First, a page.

A blog by Lori Lyons

Saturday, June 16, 2012


One by one, one after another, my Facebook feed quickly became filled with them. And my heart broke with each and every one.


The age-old code from reporter to editor signifying the end of the story.  On this day, it had a different meaning -- yet the same.

-30- From the crime reporter in New Orleans.

-30- From the Bureau Chief in St. Tammany.

-30- From the man who edits my copy.

-30- From the education reporter..

-30- From photographer after photographer after photographer.

And, shortly after noon on Tuesday, June 12, from me.

After 26 years at the storied Times-Picayune newspaper in New Orleans, it took a woman I had known and admired forever about two minutes to tell me that I was being offered a severance. She handed me a big white envelope and patted my hand. Asked if I had anything to say. Any questions to ask. I said nothing. I did my best to hold back my tears.

After 26 years I was no longer wanted, no longer needed, no longer useful. The newspaper is going in a different direction - digital -- and will cut its print run from seven to three in the fall.

And even though I have kept up with modern technology more than most with my abilities to blog and build web sites (four to date), with three Facebook accounts and three Twitter accounts - I do not fit their mold. They offered no explanation.

 And thus, the only full-time female sports reporter on the staff until two years ago, when I was summarily moved to clerk and crime (and chief toilet paper orderer), a two time Prep Writer of the Year, was fired. One of five of my fellow sports guys to be let go. One of four in the Artic outpost known as the River Parishes Bureau. One of 200 total.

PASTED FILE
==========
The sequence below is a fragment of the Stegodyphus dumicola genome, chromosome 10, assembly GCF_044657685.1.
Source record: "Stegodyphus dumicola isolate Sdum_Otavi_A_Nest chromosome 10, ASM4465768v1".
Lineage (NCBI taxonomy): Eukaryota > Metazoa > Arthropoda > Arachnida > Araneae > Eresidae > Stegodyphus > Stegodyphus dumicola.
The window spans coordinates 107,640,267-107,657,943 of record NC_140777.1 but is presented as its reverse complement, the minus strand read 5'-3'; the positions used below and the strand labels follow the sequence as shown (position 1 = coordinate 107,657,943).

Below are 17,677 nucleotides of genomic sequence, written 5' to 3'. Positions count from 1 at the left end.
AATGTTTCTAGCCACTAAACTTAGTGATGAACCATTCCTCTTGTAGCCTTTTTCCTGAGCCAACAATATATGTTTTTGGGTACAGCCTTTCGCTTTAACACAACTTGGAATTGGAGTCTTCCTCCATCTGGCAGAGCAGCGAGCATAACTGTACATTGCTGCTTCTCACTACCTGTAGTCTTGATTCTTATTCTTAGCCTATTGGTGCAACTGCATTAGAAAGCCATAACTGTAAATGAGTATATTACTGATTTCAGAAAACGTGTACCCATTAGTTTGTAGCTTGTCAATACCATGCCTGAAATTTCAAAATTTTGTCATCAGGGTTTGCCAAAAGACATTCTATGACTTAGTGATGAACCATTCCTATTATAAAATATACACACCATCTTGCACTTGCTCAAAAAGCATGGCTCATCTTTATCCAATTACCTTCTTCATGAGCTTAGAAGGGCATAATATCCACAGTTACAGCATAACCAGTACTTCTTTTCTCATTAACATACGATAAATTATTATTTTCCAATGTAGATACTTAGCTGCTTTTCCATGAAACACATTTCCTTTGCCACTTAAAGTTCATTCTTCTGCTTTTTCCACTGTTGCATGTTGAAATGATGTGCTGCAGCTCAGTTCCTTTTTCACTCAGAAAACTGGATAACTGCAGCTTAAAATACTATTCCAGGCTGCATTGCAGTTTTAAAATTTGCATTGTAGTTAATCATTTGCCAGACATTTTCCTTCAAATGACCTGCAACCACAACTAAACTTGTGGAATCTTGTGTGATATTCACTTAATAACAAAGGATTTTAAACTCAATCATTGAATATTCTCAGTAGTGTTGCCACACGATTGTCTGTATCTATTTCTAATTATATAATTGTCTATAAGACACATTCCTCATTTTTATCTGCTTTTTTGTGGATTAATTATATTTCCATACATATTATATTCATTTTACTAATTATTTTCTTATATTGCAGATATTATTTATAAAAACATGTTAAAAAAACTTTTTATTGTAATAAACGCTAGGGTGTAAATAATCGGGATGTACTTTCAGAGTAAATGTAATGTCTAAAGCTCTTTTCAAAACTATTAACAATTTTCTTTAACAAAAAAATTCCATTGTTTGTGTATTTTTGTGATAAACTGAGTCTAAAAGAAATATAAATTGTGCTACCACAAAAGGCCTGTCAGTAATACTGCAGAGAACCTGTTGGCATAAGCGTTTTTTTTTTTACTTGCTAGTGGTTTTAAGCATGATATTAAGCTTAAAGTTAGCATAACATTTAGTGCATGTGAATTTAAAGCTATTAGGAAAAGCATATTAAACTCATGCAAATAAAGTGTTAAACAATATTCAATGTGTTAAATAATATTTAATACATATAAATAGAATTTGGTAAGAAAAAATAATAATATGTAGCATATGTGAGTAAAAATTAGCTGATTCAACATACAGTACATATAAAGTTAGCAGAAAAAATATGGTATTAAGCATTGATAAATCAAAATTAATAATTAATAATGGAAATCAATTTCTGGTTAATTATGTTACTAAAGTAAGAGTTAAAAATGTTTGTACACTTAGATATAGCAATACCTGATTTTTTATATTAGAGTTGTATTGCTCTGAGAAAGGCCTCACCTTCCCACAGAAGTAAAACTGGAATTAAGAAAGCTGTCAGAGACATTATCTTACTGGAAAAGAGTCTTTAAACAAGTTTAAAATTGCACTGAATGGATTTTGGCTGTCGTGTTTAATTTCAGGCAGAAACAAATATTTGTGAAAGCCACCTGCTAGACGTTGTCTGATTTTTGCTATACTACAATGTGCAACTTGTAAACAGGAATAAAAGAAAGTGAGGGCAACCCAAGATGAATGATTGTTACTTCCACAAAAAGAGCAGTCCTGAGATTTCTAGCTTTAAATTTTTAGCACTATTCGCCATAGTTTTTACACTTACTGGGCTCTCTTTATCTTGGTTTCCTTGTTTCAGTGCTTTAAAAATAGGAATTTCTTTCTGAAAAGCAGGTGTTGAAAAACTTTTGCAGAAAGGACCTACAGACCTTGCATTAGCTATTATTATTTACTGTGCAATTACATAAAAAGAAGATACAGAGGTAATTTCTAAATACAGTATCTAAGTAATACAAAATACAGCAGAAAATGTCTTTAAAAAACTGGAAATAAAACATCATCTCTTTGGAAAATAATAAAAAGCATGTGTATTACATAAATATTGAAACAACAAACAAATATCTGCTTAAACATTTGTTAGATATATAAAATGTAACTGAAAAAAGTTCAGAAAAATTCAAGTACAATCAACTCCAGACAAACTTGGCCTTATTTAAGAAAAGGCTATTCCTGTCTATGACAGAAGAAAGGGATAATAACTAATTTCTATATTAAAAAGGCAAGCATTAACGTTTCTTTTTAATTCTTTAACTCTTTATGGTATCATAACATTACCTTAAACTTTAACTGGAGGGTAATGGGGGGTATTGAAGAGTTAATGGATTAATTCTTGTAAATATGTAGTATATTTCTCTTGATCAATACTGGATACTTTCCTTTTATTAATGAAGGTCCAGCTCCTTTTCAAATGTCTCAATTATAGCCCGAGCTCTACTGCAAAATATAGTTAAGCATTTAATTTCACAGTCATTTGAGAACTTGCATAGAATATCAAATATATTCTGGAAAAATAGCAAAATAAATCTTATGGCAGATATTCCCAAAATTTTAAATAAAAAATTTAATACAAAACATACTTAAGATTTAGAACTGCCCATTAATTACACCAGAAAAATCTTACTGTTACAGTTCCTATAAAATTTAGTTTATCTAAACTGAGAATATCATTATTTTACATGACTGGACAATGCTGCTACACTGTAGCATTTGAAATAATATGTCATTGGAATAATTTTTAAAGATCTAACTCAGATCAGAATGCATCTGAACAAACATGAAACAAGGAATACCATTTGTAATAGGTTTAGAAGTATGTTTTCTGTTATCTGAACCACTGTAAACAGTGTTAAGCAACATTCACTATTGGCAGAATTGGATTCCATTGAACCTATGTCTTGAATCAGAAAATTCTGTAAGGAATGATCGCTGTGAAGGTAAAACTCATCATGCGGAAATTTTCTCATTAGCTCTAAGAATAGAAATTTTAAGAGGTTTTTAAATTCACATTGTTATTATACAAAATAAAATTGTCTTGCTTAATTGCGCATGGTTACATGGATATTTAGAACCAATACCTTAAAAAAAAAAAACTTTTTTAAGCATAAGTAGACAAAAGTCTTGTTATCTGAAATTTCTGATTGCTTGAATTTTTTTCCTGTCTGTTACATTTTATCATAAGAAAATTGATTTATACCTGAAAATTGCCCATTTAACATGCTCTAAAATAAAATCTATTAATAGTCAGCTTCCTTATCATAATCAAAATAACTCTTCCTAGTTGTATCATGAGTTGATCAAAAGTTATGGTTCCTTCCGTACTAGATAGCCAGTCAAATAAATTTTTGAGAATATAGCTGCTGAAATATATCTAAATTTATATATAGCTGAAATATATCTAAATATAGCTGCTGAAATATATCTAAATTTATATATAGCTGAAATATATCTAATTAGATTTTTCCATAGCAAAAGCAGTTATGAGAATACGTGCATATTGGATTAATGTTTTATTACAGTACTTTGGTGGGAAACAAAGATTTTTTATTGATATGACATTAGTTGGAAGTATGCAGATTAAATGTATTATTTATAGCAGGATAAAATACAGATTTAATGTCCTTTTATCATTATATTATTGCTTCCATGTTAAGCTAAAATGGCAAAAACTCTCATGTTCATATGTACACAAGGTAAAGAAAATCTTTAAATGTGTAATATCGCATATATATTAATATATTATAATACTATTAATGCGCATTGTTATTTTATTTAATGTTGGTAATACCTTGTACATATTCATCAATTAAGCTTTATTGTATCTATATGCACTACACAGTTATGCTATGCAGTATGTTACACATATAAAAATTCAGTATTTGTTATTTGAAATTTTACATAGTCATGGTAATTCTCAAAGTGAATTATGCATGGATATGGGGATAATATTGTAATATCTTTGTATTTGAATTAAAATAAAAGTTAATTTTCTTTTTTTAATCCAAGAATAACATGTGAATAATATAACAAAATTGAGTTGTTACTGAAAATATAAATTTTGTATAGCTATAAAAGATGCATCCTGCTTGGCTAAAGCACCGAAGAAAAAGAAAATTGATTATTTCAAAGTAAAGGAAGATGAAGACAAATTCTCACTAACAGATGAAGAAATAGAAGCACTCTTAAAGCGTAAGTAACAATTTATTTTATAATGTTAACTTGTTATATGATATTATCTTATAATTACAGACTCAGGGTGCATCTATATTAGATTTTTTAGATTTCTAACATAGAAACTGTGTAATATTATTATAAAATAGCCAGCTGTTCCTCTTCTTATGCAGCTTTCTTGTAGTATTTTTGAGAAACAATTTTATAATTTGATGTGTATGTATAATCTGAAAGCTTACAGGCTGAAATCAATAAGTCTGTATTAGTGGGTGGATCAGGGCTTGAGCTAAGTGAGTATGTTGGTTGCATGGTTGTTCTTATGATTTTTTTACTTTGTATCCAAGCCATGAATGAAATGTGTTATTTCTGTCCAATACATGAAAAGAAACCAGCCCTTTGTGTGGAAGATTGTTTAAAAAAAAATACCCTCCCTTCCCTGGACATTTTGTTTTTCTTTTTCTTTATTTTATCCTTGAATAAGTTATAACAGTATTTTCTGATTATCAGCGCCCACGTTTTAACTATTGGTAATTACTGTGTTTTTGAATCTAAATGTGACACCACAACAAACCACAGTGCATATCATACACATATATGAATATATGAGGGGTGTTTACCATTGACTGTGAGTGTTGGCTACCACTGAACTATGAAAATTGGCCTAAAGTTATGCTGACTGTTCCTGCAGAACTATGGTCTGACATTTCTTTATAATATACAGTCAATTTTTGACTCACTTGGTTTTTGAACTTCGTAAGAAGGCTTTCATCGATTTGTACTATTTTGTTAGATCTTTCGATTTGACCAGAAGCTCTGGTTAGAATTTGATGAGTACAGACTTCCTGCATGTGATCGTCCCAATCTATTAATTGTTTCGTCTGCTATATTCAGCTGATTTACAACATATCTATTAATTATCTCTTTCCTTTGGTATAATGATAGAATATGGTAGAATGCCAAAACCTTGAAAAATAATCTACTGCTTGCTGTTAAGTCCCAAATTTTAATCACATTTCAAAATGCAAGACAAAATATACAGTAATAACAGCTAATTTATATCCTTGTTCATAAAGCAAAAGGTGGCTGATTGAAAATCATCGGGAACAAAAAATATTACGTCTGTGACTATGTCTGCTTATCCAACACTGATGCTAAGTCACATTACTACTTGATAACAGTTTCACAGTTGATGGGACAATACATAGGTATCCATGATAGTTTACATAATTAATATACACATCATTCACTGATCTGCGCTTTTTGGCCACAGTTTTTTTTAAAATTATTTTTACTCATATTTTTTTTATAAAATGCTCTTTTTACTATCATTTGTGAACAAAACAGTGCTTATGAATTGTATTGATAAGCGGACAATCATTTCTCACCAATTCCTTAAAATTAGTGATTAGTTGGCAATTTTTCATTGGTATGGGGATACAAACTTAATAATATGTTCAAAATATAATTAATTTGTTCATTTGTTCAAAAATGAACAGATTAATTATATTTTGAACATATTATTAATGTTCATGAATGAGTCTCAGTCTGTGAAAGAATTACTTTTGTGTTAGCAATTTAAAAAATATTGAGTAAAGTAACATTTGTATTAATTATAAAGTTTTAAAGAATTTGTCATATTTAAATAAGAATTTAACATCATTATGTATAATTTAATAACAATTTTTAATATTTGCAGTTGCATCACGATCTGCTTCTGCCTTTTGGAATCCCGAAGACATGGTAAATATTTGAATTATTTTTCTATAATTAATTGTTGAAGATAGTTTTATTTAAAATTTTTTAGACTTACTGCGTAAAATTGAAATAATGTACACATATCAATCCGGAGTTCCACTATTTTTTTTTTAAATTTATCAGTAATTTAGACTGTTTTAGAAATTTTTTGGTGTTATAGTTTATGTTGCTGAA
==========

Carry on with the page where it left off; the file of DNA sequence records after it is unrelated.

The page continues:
At least I'm in good company.

My fellow bureau workers were waiting for me outside the plush executive office. One had gone before me; two were waiting their turn. Only one survived.

 My husband, who had driven me there, was waiting downstairs in the marble lobby, praying. I rode the long escalator down and handed him the envelope, hugged him and cried.

A few minutes later I went back upstairs to find my nephew, the computer genius I recommended for a job many years ago and who did survive the cut. He was in the cafeteria, among a bunch of press men in blue coveralls who watched us hug, and the men in ties.

Back when I was the young, skinny, single and poor girl in sports, the circulation managers used to invite me to their table and buy me lunch on occasion. I became friends with all of them; dated a few of them; had a torrid affair with another. One tried to fix me up with a brother-in-law.

On this, perhaps my last day in this building, I hugged each one (totally against policy, I might add) and wished them luck. I think they're going to need it.

And then I faced the long ride  back to my office for the next 100 or so days. I returned to my desk. I answered the phones. I typed up the crime for the day. And continued to watch the heads roll, one -30- after another.


Mignon Faget has created this beautiful pin to support The Times-Picayune workers. Click for more information.


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